When it comes to agile software development, we break it into 4 key phases: requirements elicitation, proposition, product development, and pivoting.
To test the waters, we build a Minimum Viable Product (MVP). The MVP allows us to:
Validate a business idea,
Quickly get first users' feedback,
Accelerate the launch of the product to the market,
Creating an agile workflow is a complex, yet rewarding process. Agile software development and change management expertise help us build demanded products and align with business requirements.
When we build the very first version of a product, we invest in user testing, gather feedback, and come up with efficient technical solutions. With the ‘test and learn’ approach, we're able to generate the first pool of loyal users and gather their impressions to tweak a product. We elicit feedback from users in live environments that allows us to get valuable insights and relevant data.
When our hypothesis proves itself and we ensure that the MVP is in demand by a target audience, we move on to adding extra functionality and marketing.
We build our agile software development lifecycle on CI/CD deployment practices. This means that we can release new changes in software without breaking the rest of the codebase. The CI/CD deployment perfectly fits into agile workflow since it's a quick and sustainable way to deploy software as soon as the new feature is ready. If just one test fails, the feature simply isn't released to production.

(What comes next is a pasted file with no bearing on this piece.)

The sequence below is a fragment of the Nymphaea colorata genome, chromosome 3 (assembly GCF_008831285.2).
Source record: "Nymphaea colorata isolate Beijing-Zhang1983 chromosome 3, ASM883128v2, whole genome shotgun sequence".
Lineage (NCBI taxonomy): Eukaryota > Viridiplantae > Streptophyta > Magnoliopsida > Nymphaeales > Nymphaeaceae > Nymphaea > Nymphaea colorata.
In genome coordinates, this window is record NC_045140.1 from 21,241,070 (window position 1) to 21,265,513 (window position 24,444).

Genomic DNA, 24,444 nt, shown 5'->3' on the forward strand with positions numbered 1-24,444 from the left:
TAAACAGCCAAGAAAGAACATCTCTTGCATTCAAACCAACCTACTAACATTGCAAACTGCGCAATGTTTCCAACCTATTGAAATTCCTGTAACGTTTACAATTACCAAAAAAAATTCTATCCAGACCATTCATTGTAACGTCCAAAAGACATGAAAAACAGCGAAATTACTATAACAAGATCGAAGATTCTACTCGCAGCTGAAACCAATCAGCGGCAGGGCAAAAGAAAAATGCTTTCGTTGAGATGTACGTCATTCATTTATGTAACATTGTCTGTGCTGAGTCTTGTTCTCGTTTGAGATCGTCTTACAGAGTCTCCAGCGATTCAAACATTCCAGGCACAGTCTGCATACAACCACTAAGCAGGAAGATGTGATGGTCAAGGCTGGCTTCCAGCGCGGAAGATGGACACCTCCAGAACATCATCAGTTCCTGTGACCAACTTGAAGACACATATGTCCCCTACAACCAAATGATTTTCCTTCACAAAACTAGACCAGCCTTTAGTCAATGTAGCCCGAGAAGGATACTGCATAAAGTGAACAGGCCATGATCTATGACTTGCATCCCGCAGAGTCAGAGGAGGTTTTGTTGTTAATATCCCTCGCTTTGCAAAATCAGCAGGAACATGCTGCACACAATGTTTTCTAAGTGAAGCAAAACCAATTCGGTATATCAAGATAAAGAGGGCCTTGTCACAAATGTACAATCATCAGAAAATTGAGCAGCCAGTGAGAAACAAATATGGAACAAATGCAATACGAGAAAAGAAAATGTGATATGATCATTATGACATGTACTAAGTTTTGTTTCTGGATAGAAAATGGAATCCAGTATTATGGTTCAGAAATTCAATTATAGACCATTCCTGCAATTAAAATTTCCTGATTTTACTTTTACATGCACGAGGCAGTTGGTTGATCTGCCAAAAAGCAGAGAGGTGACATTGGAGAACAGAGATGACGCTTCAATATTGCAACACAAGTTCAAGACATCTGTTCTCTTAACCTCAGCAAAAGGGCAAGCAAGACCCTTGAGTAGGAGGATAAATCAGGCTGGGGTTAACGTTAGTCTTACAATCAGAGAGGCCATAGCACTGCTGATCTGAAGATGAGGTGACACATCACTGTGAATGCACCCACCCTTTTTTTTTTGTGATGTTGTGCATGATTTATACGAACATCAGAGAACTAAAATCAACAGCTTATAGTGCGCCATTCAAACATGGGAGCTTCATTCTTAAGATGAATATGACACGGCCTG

Working with startups, we put effort into creating a customer-centered product across the end-to-end agile software development lifecycle, so we can ensure a budget-friendly software development and a product warmly met among its audience.
Idea validation. An MVP allows you to test your product idea with a first circle of users and get first feedback.
Customer centricity. By using best practices and methodologies like design thinking, we build a product around the user's needs and goals. Such an approach increases your chances to release a successful product to a market.
Valuable insights. Testing a product with real users allows you to derive valuable insights to product tweaks and improvements. As a result, you'll develop a product in demand among your target audience.
Continuous testing on users. Constant testing with real users helps you stay in touch with market demand, prioritize features, and develop only necessary functionality.
Continuous exploration. With an MVP, you're able to work in short iterations and make changes to a product quickly. Innovations and alignment with users' demands is easily achievable.